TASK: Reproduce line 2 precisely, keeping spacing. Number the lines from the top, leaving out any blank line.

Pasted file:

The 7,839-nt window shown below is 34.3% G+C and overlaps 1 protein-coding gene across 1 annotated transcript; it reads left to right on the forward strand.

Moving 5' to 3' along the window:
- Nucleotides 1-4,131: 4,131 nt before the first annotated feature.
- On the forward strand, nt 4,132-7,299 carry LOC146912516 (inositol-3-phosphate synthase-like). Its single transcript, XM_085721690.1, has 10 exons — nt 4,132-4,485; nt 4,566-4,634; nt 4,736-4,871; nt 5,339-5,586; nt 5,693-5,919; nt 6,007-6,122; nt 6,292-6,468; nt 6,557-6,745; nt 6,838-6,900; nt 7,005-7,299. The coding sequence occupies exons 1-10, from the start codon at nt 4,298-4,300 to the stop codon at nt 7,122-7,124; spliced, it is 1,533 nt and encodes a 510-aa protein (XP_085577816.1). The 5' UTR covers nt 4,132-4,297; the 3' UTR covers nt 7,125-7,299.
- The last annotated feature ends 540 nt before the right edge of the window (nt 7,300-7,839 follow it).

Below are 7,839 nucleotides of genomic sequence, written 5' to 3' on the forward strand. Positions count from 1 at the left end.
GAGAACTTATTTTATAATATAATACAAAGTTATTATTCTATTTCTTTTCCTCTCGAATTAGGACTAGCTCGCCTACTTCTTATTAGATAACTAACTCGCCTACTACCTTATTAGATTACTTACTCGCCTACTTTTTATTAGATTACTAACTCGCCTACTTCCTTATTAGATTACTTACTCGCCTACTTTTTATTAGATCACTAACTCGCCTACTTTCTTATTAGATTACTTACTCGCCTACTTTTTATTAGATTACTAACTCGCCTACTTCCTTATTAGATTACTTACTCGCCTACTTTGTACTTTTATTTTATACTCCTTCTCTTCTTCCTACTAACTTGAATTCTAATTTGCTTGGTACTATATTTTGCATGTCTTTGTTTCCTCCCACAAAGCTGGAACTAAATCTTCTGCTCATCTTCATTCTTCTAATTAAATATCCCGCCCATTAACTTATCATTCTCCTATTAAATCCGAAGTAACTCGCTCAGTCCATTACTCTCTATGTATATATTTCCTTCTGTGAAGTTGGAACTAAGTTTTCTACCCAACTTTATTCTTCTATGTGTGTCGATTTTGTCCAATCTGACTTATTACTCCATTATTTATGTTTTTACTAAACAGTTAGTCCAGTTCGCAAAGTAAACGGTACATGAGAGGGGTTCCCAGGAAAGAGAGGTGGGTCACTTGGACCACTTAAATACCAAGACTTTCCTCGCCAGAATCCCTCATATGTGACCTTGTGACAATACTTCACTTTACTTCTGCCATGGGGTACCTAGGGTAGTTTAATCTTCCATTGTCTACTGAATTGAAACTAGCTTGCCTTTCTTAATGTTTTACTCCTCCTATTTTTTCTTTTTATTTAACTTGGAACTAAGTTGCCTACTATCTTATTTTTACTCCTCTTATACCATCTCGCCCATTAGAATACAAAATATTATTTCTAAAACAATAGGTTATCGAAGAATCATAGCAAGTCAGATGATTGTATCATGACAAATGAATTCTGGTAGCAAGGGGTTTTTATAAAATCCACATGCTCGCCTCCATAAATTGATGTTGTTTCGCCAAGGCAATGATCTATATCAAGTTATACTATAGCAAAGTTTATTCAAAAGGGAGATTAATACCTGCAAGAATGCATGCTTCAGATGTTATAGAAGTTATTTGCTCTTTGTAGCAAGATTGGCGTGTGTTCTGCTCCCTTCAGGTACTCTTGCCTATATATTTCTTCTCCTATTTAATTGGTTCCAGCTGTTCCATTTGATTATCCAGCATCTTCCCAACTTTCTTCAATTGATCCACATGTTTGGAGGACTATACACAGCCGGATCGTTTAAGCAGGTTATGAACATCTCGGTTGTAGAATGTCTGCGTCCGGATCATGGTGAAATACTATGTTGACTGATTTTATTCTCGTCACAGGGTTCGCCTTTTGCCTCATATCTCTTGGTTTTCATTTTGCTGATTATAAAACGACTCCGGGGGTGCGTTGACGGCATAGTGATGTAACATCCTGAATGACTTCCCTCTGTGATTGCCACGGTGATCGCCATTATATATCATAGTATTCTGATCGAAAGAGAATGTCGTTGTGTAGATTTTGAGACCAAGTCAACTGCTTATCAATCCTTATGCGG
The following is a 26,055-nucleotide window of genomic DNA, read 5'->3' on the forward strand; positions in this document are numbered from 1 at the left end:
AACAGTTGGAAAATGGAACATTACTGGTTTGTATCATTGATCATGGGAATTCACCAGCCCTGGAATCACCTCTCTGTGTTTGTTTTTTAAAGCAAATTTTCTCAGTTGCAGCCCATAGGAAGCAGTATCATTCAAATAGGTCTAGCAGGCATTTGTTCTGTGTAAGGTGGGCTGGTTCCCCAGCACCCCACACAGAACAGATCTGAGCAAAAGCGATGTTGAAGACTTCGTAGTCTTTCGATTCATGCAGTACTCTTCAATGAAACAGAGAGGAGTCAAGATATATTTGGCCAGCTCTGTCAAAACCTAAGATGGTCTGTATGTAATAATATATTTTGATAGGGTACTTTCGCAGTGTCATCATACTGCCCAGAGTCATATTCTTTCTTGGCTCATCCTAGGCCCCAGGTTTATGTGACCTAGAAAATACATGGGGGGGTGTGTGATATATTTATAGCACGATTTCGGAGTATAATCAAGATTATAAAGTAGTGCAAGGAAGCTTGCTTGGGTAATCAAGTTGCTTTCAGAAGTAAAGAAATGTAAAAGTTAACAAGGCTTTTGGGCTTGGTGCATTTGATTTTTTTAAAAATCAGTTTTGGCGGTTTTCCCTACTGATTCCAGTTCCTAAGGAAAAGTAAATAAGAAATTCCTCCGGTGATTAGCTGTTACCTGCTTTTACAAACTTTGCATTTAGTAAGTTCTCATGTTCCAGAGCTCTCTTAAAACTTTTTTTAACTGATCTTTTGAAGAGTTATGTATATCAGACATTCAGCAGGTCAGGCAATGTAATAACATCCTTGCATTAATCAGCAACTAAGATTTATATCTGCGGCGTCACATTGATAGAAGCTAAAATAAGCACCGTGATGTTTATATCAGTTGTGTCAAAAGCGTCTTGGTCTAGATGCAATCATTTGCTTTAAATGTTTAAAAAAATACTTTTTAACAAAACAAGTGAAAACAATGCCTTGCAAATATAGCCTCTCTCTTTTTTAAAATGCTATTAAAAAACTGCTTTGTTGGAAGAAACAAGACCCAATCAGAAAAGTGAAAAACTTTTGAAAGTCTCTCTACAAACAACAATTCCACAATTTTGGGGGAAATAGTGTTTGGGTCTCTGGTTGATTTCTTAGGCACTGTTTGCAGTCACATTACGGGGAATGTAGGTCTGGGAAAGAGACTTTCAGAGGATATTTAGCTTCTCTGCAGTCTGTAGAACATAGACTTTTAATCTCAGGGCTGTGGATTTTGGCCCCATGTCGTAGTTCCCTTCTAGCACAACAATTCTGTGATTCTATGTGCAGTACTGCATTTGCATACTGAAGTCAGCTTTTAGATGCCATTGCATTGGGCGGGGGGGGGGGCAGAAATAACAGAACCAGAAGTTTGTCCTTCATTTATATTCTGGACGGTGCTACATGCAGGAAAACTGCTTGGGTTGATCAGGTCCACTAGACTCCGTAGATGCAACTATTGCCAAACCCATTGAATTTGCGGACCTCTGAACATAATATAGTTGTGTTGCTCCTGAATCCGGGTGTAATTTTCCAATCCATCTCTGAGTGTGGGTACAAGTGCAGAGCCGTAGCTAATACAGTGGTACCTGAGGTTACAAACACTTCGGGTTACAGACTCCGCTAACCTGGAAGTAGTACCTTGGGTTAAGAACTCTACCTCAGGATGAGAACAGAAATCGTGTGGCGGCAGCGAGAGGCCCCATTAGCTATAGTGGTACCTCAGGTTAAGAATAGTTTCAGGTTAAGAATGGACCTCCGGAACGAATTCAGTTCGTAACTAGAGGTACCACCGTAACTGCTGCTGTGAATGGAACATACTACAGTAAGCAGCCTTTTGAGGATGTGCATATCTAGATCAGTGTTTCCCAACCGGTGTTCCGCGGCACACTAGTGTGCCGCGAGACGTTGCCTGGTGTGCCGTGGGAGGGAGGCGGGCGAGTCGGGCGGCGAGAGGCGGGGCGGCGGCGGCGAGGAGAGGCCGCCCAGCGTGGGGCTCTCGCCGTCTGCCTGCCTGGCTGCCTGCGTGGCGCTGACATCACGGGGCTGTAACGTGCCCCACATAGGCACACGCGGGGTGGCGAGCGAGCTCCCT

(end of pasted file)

Moving 5' to 3' along the window: